Rachel is in love with the entire idea of the secular Christmas that inundates our culture each year. Truth be told; no matter what your faith belief, it’s pretty hard to ignore all of this, and, if you’re a kid, nigh on impossible.
I do get that this is part of the point being made here; that, along with the importance of individual faith traditions needing to be respected.
But what I don’t get is the impermeable line in the Christmas snow that is unquestionably drawn for Rachel.
Admittedly, Rachel represents probably a host of many faiths that are not part of the Christmas season. Its secular messages are trumpeted everywhere AND OFTEN this time of year.
They’re pretty hard to ignore, even for Christian families that are trying to coexist with another “reason for the season.”
But our young Rachel is goal oriented, as relates to Christmas getting and giving, and, through a series of clever and elusive plots, endeavors to show that she will not be left behind in the Santa season.
She is a girl on a mission, and her objective is to find a way to be part of it – and she leaves no stone unturned in her pursuit of making Santa aware that she is there and eager to be part of the festivities. Her door is wide open, leave no doubt of it, Mr. Claus!
Patient parental explanations of the traditions of Passover, Rosh Hashanah and Hanukkah along with all the other wonderful foods, and religious and cultural heritage of her own faith, fall on deaf ears as Rachel ratchets up her quest for Christmas.
So, she resorts to a special ops operation of a sortie to Santa – the Big Man himself – in person! She visits a department store Santa when a neighborhood family invites her along as their guest.
Department store Santas have probably heard it all in the pleas of panicked kiddies in the thrall of Christmas gift getting.
But the look on this Santa as Rachel explains her dilemma is priceless – and so human that you cheer for Rachel’s spirit, tenacity, and her desire to be part of something she so desperately wants.
Rachel is a Christmas decorator nonpareil, as she secretly floods her house Christmas Eve with a flurry of last minute proper welcomes for Santa, all in the trusting hope, he will not pass her by.
She spares no known gesture, big or small, as even the cookies (latkes pressed into service and reimagined with chocolate chips pressed in ) and milk with a note for Santa, are placed with great care.
I am reminded of our Jewish next door neighbors growing up as a kid in New Jersey. Every Christmas, my friend, Sharon, would be invited over to help decorate our Christmas tree. She came, and had, I think, a good time and a peek at another tradition, other than her own.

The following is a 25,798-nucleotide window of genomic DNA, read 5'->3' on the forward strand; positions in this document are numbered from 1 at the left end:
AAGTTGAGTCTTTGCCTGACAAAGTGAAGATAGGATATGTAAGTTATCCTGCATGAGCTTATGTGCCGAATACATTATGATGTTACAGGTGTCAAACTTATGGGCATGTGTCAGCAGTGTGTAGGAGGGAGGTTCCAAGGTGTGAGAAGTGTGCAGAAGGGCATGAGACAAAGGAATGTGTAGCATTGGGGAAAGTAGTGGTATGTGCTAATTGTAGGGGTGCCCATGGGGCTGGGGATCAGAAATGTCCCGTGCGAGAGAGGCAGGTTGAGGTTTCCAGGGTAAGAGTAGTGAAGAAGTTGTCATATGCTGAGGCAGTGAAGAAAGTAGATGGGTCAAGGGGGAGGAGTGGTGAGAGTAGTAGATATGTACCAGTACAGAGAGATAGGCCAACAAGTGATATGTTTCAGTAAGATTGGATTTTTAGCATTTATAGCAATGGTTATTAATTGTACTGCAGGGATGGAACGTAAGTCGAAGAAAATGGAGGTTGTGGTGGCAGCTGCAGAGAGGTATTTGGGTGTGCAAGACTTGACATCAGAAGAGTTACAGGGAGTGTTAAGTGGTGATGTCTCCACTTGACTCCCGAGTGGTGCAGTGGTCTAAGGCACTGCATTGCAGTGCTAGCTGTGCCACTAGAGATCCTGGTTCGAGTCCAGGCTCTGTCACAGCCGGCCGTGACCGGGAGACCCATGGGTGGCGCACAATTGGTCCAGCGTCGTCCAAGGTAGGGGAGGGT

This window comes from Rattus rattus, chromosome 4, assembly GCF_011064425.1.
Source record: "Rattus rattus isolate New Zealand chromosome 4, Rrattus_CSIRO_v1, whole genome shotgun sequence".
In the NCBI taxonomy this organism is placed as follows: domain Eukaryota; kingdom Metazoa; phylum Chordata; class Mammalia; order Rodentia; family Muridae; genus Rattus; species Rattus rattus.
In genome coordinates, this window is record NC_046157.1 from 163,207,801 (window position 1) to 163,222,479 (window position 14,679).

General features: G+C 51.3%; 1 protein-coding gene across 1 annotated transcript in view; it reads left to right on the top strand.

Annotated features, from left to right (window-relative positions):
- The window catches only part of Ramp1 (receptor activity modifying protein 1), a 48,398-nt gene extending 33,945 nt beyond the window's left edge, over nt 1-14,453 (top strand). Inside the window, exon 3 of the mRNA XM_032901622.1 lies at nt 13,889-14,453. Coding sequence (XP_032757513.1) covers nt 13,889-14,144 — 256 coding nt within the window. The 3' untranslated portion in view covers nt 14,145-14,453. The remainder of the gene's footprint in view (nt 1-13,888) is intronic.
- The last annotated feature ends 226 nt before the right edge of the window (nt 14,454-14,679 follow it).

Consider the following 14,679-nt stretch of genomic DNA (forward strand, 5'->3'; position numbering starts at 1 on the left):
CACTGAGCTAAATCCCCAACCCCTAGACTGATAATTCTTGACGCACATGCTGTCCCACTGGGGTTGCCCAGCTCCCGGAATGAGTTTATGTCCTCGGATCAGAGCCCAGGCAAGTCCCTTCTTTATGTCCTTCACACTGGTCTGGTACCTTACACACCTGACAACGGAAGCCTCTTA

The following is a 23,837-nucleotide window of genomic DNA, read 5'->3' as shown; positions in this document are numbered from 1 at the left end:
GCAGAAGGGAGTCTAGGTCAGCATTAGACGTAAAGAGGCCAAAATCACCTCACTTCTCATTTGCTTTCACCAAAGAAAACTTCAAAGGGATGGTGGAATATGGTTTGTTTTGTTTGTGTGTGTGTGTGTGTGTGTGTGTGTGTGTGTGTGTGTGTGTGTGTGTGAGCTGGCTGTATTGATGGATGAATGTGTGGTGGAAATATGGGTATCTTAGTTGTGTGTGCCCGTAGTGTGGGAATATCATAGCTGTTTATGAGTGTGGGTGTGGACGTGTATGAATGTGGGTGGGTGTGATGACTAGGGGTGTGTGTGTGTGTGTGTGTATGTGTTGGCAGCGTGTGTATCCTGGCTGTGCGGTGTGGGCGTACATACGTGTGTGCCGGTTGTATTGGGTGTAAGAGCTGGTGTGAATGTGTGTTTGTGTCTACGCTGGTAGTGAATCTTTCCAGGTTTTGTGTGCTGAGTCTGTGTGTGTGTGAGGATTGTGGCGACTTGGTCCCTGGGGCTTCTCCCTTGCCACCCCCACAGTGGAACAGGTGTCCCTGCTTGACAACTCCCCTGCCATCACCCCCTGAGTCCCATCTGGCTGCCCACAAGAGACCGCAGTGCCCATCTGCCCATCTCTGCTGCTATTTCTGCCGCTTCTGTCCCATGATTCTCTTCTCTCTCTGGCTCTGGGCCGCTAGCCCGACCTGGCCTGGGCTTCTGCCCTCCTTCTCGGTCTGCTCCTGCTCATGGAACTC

What never occurred to me was whether she had one of her own, though I did enjoy delicious suppers at her home over time. We enjoyed one another’s homes and hearts that were open to each other.
But, the inevitable happens for Rachel. No Santa and no present. The reader can see it coming a mile away. And your heart breaks a bit, too, for Rachel’s disappointment – for a bit.
Her mom is a pretty sage and practical woman, as she says to her daughter:
Sometimes, no matter how
badly we want something
we want, we just have to accept
Those are indeed true and wise words, in the main, but I wonder….
What I do remember from my friend Sharon’s and my secular and faith traditions, was that they were no better, one than the other, just different. And we were the richer for sharing them. We could each be what we were, and not compromise the other person’s belief system, by enjoying, learning and participating in the other.
What was important was our shared friendship and the other 364 days of the year that we played games together, acted in neighborhood plays, laughed as we popped tar bubbles on the street and roller skated on the fast hill that ran past her house.
I guess I am going out on a PC improper limb here, when I choose to opine: Would Rachel be a better or worse person for even a fraction of participation in any of the traditions involved in Christmas? It’s an interesting premise.
And while her family’s meeting at the local restaurant; the only one open on Christmas, involves a communal get together of other non Christmas celebrators of Chinese New Years and Diwali, another festival of lights, as Hanukkah is, it does beg the question.
All of these children: the Rachels, Aminas, plus young Mike Rashid and Lucy Deng, are all growing up in an incredibly diverse world of religions and cultures.
Would they be better served sharing the richness of who and what we all have in common, as long as it involves a growing respect of what we each hold dear – and a willingness to find out what each tradition means – to them?
Sometimes kid’s insights are so pure and devoid of any past prologues to their future, that, even if her mom says no, I am rooting a bit for Rachel.
I couldn’t have said it any better than the simple sincerity of Rachel’s letter to Santa as she asks him to allow her to be part of Christmas:
I live in the brick house on Huntley
Drive. Yes the one with NO holiday
decorations. It does have a chimney
and there will be cookies waiting if you
come down it.
I have been really good all year and I
know that you are a fair person and will
not mind that I am Jewish. After all so
was Jesus, at least on his mother’s
Check with mom first, Rachel, but you are invited to share a bit of Christmas with us – ANYTIME! And, just for the record, I will come to Huntley Drive for Hanukkah. Just say the word!
I can’t make latkes, but I sure am willing to learn.
Happy Hanukkah, sweetie! You are one special young woman.Add a Comment